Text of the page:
Just the Facts (as much as possible)
As any software developer or UX designer knows, software use is not a hard science. What one user considers easy, another user might find somewhat more difficult. Every user of any software brings with them their own experiences, paradigms, and assumptions, which influence how they interact with the software. However, in order to make the review as objective and unbiased as possible, we have outlined the following parameters for the reviews:
We will have two reviewers.
We have agreed upon the review criteria ahead of time, but each of us will work independently and come to our own conclusions without input from the other. The reviewers are Scott Lewis a.k.a Iconify, who is the Head of Content for Iconfinder, and Gašper Vidovič a.k.a, Picons. Both are professional icon designers. The reviewers will offer opinions but those opinions are their own, not those of Iconfinder as a company, and opinions will be clearly formatted as such.
Each vendor will have an opportunity to fact-check our statements.
Vendors will be allowed to offer suggestions about how to best complete the evaluation tasks using their respective products. They will be able to offer factual corrections and suggestions prior to publication, but our opinions are our own and will not be influenced by any of the vendors.
Iconfinder is not being compensated by the vendors.
Iconfinder has no financial or other material interest in any of the three products we are reviewing. We have been given beta access to Adobe Illustrator but we pay full price for our Creative Cloud subscriptions. Gašper, who is a professional icon designer and paid consultant, has been given a free license key to Affinity Designer by Serif Labs for purposes of this review and to provide feedback to Serif Labs.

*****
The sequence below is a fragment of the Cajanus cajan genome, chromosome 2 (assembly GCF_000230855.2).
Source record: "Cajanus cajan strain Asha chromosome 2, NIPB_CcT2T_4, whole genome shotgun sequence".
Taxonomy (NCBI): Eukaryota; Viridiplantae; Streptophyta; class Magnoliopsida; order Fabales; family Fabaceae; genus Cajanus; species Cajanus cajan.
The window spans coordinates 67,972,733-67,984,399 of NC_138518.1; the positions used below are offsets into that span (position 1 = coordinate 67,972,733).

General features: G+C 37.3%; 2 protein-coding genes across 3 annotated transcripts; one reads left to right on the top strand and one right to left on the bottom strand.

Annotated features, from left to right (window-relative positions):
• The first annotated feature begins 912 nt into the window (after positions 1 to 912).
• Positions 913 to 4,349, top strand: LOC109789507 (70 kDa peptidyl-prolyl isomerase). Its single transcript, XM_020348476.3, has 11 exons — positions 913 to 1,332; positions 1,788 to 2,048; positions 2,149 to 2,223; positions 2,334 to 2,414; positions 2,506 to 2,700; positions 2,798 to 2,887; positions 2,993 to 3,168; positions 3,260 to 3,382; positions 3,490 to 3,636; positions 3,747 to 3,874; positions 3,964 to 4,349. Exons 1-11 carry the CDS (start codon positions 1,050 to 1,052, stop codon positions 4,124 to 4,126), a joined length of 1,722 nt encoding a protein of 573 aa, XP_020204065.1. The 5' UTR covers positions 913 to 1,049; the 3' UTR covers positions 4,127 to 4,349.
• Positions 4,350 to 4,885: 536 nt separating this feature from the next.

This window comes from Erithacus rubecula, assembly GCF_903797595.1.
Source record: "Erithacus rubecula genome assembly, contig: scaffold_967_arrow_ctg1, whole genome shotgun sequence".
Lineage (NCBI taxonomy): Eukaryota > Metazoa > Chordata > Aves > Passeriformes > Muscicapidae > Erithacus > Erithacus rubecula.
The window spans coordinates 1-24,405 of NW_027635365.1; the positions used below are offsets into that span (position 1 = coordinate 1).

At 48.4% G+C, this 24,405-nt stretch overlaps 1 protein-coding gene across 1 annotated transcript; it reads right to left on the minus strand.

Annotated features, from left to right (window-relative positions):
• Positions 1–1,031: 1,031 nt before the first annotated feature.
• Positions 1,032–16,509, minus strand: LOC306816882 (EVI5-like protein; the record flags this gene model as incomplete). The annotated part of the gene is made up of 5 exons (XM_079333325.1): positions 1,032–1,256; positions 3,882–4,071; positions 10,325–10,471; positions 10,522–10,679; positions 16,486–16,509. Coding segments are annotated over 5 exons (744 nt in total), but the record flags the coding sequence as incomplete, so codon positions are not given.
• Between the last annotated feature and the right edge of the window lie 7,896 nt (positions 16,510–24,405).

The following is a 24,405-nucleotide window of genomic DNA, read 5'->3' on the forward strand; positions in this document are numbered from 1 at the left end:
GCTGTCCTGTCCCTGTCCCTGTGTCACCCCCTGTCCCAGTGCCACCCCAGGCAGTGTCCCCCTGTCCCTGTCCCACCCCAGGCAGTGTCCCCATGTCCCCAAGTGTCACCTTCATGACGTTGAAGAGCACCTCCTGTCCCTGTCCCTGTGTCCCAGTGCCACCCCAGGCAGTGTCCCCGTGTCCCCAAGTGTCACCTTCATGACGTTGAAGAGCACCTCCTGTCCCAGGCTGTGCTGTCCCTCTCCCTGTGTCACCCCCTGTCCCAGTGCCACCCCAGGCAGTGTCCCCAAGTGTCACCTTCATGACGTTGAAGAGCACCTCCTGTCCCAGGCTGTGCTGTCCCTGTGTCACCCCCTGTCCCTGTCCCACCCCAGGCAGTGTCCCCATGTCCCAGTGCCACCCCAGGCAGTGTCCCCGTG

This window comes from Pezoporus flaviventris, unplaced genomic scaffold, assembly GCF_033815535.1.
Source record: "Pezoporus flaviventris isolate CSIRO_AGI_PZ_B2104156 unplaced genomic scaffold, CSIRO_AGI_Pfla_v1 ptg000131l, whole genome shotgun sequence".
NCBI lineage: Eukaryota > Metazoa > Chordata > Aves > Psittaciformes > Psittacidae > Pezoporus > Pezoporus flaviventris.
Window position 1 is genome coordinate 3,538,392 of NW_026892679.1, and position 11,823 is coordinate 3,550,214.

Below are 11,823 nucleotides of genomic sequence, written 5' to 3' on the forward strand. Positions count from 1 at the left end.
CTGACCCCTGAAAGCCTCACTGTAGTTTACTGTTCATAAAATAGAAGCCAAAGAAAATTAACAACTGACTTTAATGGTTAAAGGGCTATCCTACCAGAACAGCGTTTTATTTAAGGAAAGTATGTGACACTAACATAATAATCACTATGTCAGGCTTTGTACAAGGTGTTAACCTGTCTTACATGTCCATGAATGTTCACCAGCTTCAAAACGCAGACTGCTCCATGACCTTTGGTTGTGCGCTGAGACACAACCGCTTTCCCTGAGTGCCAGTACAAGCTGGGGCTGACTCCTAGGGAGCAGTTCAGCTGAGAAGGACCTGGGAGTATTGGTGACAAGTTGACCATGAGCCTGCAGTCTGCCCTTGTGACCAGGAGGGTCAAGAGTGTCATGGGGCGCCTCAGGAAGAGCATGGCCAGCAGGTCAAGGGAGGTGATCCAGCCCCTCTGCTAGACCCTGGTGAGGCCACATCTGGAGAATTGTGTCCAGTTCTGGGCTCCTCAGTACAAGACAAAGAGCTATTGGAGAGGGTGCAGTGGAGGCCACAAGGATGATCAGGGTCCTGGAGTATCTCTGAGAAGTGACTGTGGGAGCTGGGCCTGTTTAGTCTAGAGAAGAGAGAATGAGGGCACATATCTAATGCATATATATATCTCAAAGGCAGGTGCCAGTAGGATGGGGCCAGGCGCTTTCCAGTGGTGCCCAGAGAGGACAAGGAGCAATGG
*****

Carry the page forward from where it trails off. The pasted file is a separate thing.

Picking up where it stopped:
5-part Review Series
The review will consist of five parts including this introduction, a separate review of each application, and a follow-up article to summarize our conclusions as well as provide statements from each of the software vendors.
- Introduction & Overview
- Adobe Illustrator Review
- Affinity Designer Review
- Sketch3 Review
Users Chose the Review Order
We will review Adobe Illustrator first, not out of preference, but because they are the incumbent in the vector software market and have the largest user base. The order of the reviews was selected to provide the most timely and helpful insight to the readers. The order was also based on the clear preferences of readers as expressed in the comments on the original review.
These Are Not The Only Options
There are certainly other options for working with vectors that we have omitted including Inkscape and CorelDRAW, among others. We have chosen not to review these applications for three main reasons: demand, space and time limitations, and cross-platform compatibility. Inkscape is cross-platform (Mac, Linux, and Windows) but does not have nearly as large a user base as the three we are reviewing. CorelDRAW has a very loyal following but is no longer supported for Mac, which greatly limits its appeal to professional designers and illustrators whom tend to be Mac users. We have provided links to many other options at the end of this introduction.